I realized I’m missing something: I have no ritual, no way of marking the occasion when I finish writing a novel. Since early 2018, I’ve completed six of them, and I’m a few pages away from I realized I’m missing something: I have no ritual, no way of marking the occasion when I finish writing a novel. Since early 2018, I’ve completed six of them, and I’m a few pages away from my seventh—which I will likely finish at work because it is so slow there—and the only thing I do when I’m finished writing one is flip the page and get started on the next one. I don’t go out partying with friends because I don’t have any friends to party with, I don’t treat myself to a nice dinner because I do that whenever I want (or never now that I’m broke), and I don’t pop open a bottle of champagne for obvious reasons. I don’t even give the book a once-over and prepare it for publication because a) I wait months before I reread something I’ve written, and b) it’s not getting published. (I love to write. I write not to be read, but for the act of writing itself.) I kind of wish I had something to do, though. I feel like writing an entire novel is something to be celebrated.
I hate this day. I hate it so much. In August, I usually start dreading it and wondering how I’m going to feel this year. It’s been eighteen years. 9/11 is old enough to vote. It doesn’t haunt me most of the time, it doesn’t drive me to drink. I hardly think of it anymore. But I’ll never forget. And still that date rolls around.
It’s just a normal day anymore, with the exception of Twitter and Facebook remembrances (like this one), but I want the world to stop. I don’t want to go to work. I don’t want anybody to go to work. I don’t want people to have Meet-ups or dates or parties. I don’t even know what I want people to do instead, I just don’t want them pretending that nothing happened today.
Maybe it’s because I was there. I took the train to the World Trade Center stop only a half-hour earlier. I heard the plane crash into Tower 2 and carried on stuffing envelopes like nothing happened. I evacuated my building and looked up at the double-landmark I knew and trusted as my compass in New York City on fire. I was almost hit by a smoldering cell phone case that someone was likely wearing on their belt when they died. I thought the world was coming to an end.
But it didn’t. And here we are. We got revenge on the people who caused it (as well as a whole lot of people who had nothing to do with it). Presidencies were won and lost. The Right went back to hating New York for being a bastion of moral depravity. The city rebuilt. And September 11 is just a normal day anymore.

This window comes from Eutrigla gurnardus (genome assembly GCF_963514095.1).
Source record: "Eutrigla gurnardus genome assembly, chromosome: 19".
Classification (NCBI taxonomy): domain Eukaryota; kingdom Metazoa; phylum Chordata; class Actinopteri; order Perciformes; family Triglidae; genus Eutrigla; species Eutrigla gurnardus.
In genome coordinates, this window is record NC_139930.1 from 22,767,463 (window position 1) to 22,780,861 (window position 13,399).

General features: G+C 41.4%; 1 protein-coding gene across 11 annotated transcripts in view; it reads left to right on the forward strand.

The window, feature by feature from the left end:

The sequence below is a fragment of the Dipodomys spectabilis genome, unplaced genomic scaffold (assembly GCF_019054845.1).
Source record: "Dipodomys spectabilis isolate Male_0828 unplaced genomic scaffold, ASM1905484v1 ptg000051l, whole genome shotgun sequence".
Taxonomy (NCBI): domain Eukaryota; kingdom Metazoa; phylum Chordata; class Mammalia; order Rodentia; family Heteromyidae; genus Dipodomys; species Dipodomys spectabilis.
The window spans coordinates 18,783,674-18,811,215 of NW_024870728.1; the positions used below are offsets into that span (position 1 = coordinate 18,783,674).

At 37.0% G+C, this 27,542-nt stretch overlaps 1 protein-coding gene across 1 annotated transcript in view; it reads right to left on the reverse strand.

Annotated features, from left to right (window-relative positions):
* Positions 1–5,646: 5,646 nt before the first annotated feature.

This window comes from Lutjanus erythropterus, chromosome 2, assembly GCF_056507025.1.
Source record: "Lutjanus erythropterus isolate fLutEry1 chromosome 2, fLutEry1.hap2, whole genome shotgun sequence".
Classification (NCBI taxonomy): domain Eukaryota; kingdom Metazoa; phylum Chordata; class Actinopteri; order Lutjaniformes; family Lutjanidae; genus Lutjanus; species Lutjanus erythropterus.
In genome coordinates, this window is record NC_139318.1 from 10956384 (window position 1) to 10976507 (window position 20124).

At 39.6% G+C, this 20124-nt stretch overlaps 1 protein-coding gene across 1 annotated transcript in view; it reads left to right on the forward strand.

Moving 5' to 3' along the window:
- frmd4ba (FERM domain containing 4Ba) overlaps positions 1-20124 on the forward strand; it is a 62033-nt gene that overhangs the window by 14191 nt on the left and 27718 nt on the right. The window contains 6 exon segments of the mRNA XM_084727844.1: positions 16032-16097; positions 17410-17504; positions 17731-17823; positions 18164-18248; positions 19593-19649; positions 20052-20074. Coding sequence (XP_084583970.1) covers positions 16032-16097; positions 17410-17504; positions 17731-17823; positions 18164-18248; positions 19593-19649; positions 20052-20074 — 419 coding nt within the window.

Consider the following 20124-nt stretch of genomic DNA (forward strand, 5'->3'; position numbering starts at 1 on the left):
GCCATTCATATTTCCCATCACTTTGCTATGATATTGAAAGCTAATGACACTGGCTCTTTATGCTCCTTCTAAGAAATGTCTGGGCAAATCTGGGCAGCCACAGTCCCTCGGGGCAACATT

This anniversary makes me feel so lonely. It doesn’t seem like anyone else feels as intensely as I do about today, not after almost twenty years. And how would anyone know how I felt? I’m pretty good at hiding it. Most of the people I’ve met over the past ten years have no idea what I went through that day. I don’t have anybody to talk to about it, and even if I did, I don’t know what I’d say. I can’t even write a coherent blog post after counting down to today working on it.
It’s been a long time. Never Forget.
I don’t want to be the guy who dwells on bad news and trauma, but this is something I’ll never forget. Part of it is because I literally watched it happen, and eighteen years isn’t enough to erase those images and those smells from my memory. I don’t think of it often as time has gone on, but on this date, I always do, and I feel really lonely anymore.
Nobody checks to see how I’m doing whenever this day comes around, a day I start feeling the dread for around late August. (Although, to be fair, hardly anybody I’ve met over the past ten years knows about my experiences with it.) (Also, I’m willing to bet that the people who are aware of it don’t know what to say or assume that I don’t want to talk about it.) I’d be happy to talk about it, but that’s not the kind of thing you can just bring up, especially given how complicated the emotions are attached to it.
And suddenly it arrives, and it’s nothing. There’s not a lot about it on social media anymore, and on the news, it’s mentioned pretty casually, before moving onto the next dumb-ass tweet from our president. But this was the defining event of twenty-first-century America. This mess we’re in right now directly ties back to what was planned in that cave almost twenty years ago. (September 11 led to the Iraq War, which was responsible for the election of Barack Obama, which was responsible for the election of Donald Trump and everything that has come with him. That’s just simplifying it.) Three thousand people died that day. Three hundred police and firefighter ran into the buildings I was running from, and they paid the price for their bravery. How do you forget that?
I’m sorry. I just hate this day with a passion, and it’s just weird to me that it’s no big deal anymore.